Tag Archives: teeth

My Big, Dumb Teeth

17 Oct

For quite a long time, I’ve been hoping to someday save enough money to fix what is to me a monstrous overbite.  Of course, things always seem incredibly exaggerated when you’re the one attached to the body parts you’re criticizing.  But nonetheless, it’s  my reality. I took the time this weekend to look up what such a procedure would be like should I choose to finally embark on the journey.

It’s awful.  Truly awful.  Turns out it could rock my world to the tune of $50,000 and may or  may not lead to a few months with my jaw clamped shut.  Not to mention a decent sized percentage of lip and chin numbness for the rest of my life.  All things considered, it appears as if my perfect teeth-wielding dreams will have to be put to rest.  And in honor of the fact that I must do so, I’ve decided to repost a tale of those teeth, written by a much younger, much more blog-neglecting, equally tooth-0bsessed Jackie.  Enjoy. 

I’ve had several less-than-glamorous moments that compose the fuzzy collage of what is my childhood. From leopard pants paired with bright blue tops, fuschia skirts and lime green blouses, to even day-glo, all-green Reeboks, I didn’t have a care in the world for what it thought of me and was more than happy to show off my fashionable fashion taste I could display as I debuted the new seasons of hand-me-downs and thrift store pizzazz. One could say I was the Vera Wang of the lower class.

The beauty of those times is encapsulated in how gorgeously apathetic and ignorant I was to the opinions that surrounded me. I gorged myself on books about Jim Carrey and aspired to be him. My face got stretchier, my clothes more exotic, and my life even more enjoyable. Yeah, I wore big glasses and had permed hair long enough to adequately lustrate my lower region, but I had spunk. And big teeth.

Lots of them, actually. Lots of big, freakin teeth.

One could say I hated them from the beginning. I scooted around the house as a toddler with teeth to the wind, running at full speed toward any solid object that dare enter my field of vision. By the time I was 6, they had to be removed. They were black, cracked apart, and dead to me. Success!

Until they grew back.

They grew back with a vengeance. All of them did. Angry at what I’d done to their brothers and sisters, they came back fiercer, bulkier, and more demanding than ever before. Jutting out from all sides of my jaw, I wondered how it was that I would avoid swallowing them. On the roof of my mouth, in every crevice, outside every natural jaw line, and even deep in the roots of my wisdom teeth, they multiplied. And at the front of the militia, two perfectly straight, perfectly large teeth shone for all the world to see, forcing their way past the others in a desperate cry for attention. … and that they got.

I became instantly famous for a gag called “The Bunny Face” in which I embraced my curse, scrunched up my nose, put my fingers behind my head, and chomped up and down as a small woodland creature might chew upon a small twig. Instant fame. The cheers and pleads for The Bunny Face lived from 3rd grade up until my freshman year of college, when I officially retired it and publicly announced that it would no longer be featured on the Jackie Baker Showtime Hour.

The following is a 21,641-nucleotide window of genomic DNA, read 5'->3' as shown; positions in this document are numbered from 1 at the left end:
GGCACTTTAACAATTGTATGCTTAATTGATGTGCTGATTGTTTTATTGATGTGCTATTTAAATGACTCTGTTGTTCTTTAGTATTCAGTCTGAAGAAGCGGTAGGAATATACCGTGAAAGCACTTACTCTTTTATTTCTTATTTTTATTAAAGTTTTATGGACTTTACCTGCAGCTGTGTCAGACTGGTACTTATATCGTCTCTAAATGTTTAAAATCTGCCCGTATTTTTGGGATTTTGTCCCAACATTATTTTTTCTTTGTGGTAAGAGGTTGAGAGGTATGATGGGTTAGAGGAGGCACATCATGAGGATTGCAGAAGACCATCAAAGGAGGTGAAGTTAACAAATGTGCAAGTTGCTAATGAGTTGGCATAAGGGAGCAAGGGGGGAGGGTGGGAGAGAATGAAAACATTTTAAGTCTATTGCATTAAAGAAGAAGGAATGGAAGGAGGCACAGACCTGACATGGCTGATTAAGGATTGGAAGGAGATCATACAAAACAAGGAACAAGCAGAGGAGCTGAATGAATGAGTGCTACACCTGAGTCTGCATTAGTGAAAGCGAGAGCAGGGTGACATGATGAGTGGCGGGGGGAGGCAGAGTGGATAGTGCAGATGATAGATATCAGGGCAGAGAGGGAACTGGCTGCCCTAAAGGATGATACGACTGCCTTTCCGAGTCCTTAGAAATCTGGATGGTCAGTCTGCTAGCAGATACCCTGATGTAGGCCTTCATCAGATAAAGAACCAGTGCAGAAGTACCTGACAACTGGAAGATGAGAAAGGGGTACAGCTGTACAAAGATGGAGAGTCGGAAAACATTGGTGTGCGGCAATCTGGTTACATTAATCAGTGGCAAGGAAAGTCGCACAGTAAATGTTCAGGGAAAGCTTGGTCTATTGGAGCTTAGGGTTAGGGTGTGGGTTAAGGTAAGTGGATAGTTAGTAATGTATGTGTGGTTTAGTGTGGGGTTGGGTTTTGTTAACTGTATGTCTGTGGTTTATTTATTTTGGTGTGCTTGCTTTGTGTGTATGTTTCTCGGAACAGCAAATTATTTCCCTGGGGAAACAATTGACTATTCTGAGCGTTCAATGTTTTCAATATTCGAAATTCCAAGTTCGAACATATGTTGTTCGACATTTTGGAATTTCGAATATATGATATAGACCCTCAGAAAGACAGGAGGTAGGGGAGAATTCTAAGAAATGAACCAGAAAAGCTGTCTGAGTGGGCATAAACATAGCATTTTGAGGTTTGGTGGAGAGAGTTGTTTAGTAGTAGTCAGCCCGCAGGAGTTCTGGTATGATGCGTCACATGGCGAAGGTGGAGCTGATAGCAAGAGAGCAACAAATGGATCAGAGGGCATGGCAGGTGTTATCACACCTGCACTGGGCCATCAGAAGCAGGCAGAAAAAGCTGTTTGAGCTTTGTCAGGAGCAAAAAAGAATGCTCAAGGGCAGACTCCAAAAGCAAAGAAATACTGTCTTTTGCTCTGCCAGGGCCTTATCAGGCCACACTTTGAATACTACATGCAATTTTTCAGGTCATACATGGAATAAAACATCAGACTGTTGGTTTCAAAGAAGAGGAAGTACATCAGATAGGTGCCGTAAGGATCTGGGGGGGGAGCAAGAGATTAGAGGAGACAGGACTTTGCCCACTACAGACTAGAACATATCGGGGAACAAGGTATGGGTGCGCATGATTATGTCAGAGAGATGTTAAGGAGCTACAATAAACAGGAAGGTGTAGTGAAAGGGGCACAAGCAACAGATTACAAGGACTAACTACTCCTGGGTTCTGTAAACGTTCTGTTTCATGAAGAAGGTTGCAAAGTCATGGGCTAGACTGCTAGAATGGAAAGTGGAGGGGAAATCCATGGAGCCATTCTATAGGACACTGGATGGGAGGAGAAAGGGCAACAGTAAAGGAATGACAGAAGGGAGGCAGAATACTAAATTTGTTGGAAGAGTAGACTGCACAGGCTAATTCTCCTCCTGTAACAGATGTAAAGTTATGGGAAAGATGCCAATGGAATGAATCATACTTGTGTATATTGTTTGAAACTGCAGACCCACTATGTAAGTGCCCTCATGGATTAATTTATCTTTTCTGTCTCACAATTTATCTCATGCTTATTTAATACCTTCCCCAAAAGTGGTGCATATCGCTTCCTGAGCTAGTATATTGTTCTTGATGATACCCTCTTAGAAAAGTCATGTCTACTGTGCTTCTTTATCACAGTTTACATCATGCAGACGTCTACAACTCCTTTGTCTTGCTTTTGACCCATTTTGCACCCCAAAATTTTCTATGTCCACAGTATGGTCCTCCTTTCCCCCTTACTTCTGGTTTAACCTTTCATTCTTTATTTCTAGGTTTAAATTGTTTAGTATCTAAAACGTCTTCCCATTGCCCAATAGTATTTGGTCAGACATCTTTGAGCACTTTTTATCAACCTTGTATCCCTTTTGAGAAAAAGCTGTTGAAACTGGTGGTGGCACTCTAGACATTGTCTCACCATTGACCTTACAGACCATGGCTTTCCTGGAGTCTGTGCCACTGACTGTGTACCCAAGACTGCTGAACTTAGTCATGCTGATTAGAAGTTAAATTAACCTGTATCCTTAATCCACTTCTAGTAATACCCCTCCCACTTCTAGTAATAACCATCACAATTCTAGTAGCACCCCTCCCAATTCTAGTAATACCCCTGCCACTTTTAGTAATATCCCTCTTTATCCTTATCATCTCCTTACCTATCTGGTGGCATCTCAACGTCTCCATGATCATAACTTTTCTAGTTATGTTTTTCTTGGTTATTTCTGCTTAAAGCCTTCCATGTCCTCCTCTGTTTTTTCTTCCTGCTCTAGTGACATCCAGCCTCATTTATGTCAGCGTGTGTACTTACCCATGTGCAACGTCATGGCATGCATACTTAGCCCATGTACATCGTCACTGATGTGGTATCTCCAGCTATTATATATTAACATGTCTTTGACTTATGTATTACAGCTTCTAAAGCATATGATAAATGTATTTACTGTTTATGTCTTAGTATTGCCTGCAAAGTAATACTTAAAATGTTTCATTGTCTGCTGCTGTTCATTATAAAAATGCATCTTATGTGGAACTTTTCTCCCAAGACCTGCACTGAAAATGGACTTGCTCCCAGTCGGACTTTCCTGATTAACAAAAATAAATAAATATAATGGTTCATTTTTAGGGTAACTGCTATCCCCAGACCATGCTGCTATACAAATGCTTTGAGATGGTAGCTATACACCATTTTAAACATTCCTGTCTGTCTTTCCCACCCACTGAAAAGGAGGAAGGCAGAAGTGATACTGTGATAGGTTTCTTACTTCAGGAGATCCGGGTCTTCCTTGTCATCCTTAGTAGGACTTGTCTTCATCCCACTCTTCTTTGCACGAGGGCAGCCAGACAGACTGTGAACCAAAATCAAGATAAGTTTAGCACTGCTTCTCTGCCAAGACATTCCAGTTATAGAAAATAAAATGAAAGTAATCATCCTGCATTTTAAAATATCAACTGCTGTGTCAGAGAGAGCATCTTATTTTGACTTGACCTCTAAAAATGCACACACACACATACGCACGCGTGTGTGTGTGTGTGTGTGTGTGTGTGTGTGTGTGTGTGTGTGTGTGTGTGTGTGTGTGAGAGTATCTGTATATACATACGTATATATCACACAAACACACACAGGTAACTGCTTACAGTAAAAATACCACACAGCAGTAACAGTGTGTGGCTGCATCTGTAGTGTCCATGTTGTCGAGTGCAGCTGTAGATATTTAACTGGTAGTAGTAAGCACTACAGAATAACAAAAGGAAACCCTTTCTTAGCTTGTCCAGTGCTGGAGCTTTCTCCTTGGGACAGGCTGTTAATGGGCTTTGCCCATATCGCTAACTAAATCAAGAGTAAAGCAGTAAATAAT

My mouth retaliated.

A trip to the dentist revealed more troops; at the back of my jaw, six wisdom teeth had begun to move in. That’s right: six. If indeed an average person has all their wisdom teeth come in, it often denotes four. I, however, am a special case. A small percentage of lucky, tooth-blessed folk get what are called “super incisors,” which grow in immediately behind the regular two on the upper jaw. Super Incisors. Sounds almost… bunny-like.

I underwent a ridiculous procedure in which eight teeth were removed. At the same time. Six wisdom teeth and two regular asshole teeth that wouldn’t behave, one of which was located right on the roof of my mouth. Really.

By my sophomore year of college, my mouth was looking good compared to its sordid, toothy past. My smile line was lookin’ swell, and I was on my way toward worry-free dentistry.

Cue senior year: audition feedback meetings. After a silent two years, my front teeth are back and bold. It is brought to my attention that my overbite is interfering with my ability to speak well. My front teeth are older, wiser. With no Bunny Face with which to bombard me, they have struck in a much more intellectual way: by stunting my ability to easily handle the speech mechanisms that compose the Shakespearean language. Blasted!

And so my battle begins again. I care more about what the world thinks these days than I did in my thrift store fashionista days. After two years of pride, I’ve been reduced to The Girl with the Overbite. I struggle, I pine, but alas, I can do little to help my moneyless estate.

Since the dental procedure required involves a great deal of money, I must settle for investing in one-holed ski masks. I will immediately cease talking and will invest in a variety of bold and bright colors and they shall mask my pain. … and my overbite. Leopard print, bright blue, fuschia, and lime green. I’ll wear them with every outfit, I’ll set new trends, I will overcome the setbacks of my toothy past and shoot for the stars. I shall return to my childhood splendor and set new standards of fashion amongst the criminal demographic.

I, Jackie Baker, will no longer be set back by my bulky, malicious front teeth. 

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